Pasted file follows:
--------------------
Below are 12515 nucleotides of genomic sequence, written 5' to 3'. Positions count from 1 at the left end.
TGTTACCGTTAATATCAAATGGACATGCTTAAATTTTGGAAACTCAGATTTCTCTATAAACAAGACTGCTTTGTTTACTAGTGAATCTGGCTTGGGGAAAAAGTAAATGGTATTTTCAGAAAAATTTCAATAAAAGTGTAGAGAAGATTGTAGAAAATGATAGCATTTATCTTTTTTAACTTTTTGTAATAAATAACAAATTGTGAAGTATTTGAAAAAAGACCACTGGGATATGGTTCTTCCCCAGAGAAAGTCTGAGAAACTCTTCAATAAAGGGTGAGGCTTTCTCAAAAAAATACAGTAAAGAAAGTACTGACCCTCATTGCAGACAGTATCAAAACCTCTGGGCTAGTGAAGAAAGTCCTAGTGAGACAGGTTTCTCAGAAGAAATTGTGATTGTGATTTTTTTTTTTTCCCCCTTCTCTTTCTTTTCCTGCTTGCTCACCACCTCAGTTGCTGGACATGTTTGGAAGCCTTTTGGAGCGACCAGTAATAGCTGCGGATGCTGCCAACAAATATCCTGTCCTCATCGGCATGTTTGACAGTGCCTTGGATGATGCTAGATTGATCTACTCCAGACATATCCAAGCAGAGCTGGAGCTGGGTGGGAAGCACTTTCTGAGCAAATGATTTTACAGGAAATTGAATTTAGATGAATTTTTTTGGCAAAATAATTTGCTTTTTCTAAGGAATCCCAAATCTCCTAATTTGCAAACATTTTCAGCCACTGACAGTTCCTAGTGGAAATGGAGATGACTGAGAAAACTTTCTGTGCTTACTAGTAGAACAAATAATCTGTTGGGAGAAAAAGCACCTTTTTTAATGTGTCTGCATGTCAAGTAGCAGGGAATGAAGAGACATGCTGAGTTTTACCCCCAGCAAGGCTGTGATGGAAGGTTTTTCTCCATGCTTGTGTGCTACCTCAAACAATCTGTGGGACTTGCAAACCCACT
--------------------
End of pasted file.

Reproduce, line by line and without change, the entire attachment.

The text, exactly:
Below are 12515 nucleotides of genomic sequence, written 5' to 3'. Positions count from 1 at the left end.
TGTTACCGTTAATATCAAATGGACATGCTTAAATTTTGGAAACTCAGATTTCTCTATAAACAAGACTGCTTTGTTTACTAGTGAATCTGGCTTGGGGAAAAAGTAAATGGTATTTTCAGAAAAATTTCAATAAAAGTGTAGAGAAGATTGTAGAAAATGATAGCATTTATCTTTTTTAACTTTTTGTAATAAATAACAAATTGTGAAGTATTTGAAAAAAGACCACTGGGATATGGTTCTTCCCCAGAGAAAGTCTGAGAAACTCTTCAATAAAGGGTGAGGCTTTCTCAAAAAAATACAGTAAAGAAAGTACTGACCCTCATTGCAGACAGTATCAAAACCTCTGGGCTAGTGAAGAAAGTCCTAGTGAGACAGGTTTCTCAGAAGAAATTGTGATTGTGATTTTTTTTTTTTCCCCCTTCTCTTTCTTTTCCTGCTTGCTCACCACCTCAGTTGCTGGACATGTTTGGAAGCCTTTTGGAGCGACCAGTAATAGCTGCGGATGCTGCCAACAAATATCCTGTCCTCATCGGCATGTTTGACAGTGCCTTGGATGATGCTAGATTGATCTACTCCAGACATATCCAAGCAGAGCTGGAGCTGGGTGGGAAGCACTTTCTGAGCAAATGATTTTACAGGAAATTGAATTTAGATGAATTTTTTTGGCAAAATAATTTGCTTTTTCTAAGGAATCCCAAATCTCCTAATTTGCAAACATTTTCAGCCACTGACAGTTCCTAGTGGAAATGGAGATGACTGAGAAAACTTTCTGTGCTTACTAGTAGAACAAATAATCTGTTGGGAGAAAAAGCACCTTTTTTAATGTGTCTGCATGTCAAGTAGCAGGGAATGAAGAGACATGCTGAGTTTTACCCCCAGCAAGGCTGTGATGGAAGGTTTTTCTCCATGCTTGTGTGCTACCTCAAACAATCTGTGGGACTTGCAAACCCACT